Bedford petitions ask for special election

BEDFORD — The school board received two petitions last night to hold a special election, less than two weeks after voters rejected a joint proposal for a Bedford public high school and 20-year contract agreement with Manchester schools.

The rejection of Article 3, which received 56 percent voter support March 9 but failed to reach the 60 percent requirement, left the town with its standing three-year high school contract with Manchester and $10.6 million to pay over the next two years.

Bedford residents would face a $4.64 tax rate increase per $1,000 of assessed property under the current agreement, past school board President Sue Thomas has said.

Michele D. Corcoran, president of the Bedford chapter of Citizens for a Sound Economy, submitted an anticipated petition with 1,000 signatures on behalf of her organization seeking a simple majority vote on a 20-year contract before the May 30 deadline that Manchester set to renew the contract.

Another resident, Gus Garceau, submitted an independent petition, which he said “essentially” asks for a special election to let residents vote on Article 3 again.

The school board, under leadership of new Chairman Paul Brock, postponed consideration until Thursday. Members plan to meet with their attorney in a closed session at 6 p.m. and go into public session at 7 p.m.

Corcoran said a special election would be held regardless of the school board’s decision with a court order.

“We don’t need the support of the school board,” she said. “It’s a citizens’ petition.”

Many other residents spoke, including Haig Yaghoobian, the lead advocate for the proposed private Bedford Academy.

He asked the school board to form a committee to look into the academy proposal since Article 15 passed, requiring the board to explore a private, nonprofit secondary school as an alternative to sending Bedford students to Manchester.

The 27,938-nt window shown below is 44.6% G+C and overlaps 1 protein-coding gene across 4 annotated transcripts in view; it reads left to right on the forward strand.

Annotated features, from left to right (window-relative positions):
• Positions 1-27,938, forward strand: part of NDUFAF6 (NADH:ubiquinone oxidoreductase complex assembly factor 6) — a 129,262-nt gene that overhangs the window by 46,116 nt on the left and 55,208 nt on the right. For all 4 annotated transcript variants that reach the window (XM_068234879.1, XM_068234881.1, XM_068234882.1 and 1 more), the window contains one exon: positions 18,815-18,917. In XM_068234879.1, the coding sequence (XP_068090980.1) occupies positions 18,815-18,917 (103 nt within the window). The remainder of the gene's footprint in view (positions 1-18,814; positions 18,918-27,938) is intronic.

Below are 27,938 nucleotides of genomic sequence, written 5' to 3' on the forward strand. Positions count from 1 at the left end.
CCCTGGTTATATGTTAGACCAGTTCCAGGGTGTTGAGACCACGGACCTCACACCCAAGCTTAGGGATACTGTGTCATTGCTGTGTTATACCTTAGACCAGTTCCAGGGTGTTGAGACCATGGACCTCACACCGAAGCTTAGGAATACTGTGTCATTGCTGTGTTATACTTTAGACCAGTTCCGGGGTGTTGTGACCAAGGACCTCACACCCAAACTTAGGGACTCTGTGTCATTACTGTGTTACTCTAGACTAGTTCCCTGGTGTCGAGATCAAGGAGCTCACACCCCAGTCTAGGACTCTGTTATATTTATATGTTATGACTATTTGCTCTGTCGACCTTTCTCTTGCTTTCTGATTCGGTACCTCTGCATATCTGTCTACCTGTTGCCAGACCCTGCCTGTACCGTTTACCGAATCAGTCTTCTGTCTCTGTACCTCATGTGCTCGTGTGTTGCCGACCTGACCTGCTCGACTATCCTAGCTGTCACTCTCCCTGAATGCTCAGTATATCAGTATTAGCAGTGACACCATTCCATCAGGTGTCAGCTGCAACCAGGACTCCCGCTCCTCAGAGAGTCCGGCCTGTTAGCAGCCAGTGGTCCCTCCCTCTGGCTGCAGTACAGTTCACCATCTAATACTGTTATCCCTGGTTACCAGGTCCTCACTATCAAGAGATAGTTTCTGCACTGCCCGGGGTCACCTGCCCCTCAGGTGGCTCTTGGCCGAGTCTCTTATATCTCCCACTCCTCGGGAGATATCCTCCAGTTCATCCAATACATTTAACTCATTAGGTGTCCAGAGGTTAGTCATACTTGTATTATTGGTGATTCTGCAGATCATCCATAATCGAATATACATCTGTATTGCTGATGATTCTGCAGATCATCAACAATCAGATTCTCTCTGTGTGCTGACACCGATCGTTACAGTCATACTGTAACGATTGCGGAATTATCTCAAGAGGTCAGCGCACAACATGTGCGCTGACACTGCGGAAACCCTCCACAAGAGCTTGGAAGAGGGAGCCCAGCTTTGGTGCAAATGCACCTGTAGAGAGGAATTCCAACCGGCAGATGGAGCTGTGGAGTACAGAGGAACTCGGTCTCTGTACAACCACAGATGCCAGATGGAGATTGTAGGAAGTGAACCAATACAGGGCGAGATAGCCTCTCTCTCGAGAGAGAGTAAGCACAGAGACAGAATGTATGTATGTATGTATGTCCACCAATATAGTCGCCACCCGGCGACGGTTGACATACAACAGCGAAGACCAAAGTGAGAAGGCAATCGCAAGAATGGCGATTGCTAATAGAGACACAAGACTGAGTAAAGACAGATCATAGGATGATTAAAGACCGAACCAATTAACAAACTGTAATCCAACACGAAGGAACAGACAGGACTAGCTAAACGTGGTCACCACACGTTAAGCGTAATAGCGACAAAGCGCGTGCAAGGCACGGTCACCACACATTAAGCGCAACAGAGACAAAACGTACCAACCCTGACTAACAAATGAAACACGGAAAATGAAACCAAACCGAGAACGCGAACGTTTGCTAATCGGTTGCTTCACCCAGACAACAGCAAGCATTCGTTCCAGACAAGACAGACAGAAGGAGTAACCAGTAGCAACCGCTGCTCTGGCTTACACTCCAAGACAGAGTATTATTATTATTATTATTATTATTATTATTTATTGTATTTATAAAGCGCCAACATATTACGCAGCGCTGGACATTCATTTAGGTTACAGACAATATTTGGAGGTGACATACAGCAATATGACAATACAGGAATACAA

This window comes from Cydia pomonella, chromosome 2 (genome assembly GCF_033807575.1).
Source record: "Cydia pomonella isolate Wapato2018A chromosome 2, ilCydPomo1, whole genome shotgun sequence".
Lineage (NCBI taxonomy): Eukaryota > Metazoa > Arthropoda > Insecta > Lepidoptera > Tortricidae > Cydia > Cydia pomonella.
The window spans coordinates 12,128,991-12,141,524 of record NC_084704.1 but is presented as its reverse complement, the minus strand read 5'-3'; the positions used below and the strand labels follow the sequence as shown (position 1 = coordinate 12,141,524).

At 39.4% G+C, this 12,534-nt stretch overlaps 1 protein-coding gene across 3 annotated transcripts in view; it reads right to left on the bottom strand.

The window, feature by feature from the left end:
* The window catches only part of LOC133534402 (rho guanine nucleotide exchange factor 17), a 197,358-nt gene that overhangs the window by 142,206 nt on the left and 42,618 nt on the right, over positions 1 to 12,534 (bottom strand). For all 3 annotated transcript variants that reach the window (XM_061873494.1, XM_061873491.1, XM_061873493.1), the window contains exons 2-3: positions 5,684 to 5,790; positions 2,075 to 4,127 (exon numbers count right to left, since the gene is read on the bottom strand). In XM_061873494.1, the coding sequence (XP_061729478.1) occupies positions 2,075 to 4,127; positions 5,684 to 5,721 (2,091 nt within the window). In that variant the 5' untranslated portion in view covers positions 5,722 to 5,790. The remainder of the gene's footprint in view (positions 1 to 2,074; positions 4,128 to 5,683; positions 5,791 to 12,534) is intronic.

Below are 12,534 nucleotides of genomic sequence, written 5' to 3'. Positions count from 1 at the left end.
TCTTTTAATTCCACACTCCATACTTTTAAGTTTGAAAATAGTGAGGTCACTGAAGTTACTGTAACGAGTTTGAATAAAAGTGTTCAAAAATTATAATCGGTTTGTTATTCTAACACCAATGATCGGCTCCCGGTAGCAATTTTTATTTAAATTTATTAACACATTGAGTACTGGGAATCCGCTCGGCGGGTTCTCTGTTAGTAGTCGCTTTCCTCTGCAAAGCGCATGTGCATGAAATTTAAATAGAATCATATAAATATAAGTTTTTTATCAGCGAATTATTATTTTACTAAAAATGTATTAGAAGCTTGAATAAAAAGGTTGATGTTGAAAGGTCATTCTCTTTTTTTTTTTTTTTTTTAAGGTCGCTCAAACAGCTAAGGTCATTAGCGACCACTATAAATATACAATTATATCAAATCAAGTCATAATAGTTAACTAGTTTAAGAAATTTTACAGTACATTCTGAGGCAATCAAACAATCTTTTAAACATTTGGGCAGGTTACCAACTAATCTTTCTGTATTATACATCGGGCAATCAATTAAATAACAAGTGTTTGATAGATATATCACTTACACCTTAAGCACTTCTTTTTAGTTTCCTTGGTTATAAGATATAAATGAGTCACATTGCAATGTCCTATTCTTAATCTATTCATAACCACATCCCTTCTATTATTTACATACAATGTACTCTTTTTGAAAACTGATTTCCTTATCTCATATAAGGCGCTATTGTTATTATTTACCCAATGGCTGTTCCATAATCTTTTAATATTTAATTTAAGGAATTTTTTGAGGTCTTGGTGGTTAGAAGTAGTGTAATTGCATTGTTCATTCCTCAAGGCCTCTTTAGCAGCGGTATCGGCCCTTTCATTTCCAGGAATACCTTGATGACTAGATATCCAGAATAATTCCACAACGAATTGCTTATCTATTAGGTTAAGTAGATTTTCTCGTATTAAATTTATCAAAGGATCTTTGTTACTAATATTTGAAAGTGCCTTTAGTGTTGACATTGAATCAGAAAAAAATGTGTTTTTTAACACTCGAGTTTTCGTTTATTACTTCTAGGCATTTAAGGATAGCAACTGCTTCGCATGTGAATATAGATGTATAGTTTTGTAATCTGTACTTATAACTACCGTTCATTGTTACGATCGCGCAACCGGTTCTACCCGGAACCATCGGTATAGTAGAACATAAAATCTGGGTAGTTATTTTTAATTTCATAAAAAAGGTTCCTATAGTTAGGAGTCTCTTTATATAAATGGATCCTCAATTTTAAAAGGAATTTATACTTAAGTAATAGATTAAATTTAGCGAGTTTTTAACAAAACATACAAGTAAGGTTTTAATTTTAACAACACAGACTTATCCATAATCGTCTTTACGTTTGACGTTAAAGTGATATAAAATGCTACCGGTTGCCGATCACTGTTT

“This delivers an unequivocal mandate that you study our design seriously,” he said.

Another resident, Lisa Heaps, told the board to let the March 9 election results stand.

“Allowing a special election sets a dangerous precedent for the future,” Heaps said. “This petition for a new election makes a mockery of the election we just had.”

Manchester previously granted Bedford a one-year extension to renew its contract to continue sending Bedford students to Manchester West High School. Brock said Bedford could receive another extension, but said the board must act as though it still has the May 30 deadline.

Joleen Worden, a member of the High School Planning Committee, placed blame for Article 3’s failure on “the unwise greed of a few power-hungry dictators” and said if the Bedford Taxpayers Association had not withdrawn its support of two pro-high school groups, the article would have passed.

Nineteen others also spoke.

Garceau’s submitted warrant article for a requested special election asks for appropriation of funds, which would require a 50-percent voter turnout, and bonding to pay the $10.6 million bill to Manchester, which would require 60 percent support if the quorum is met.

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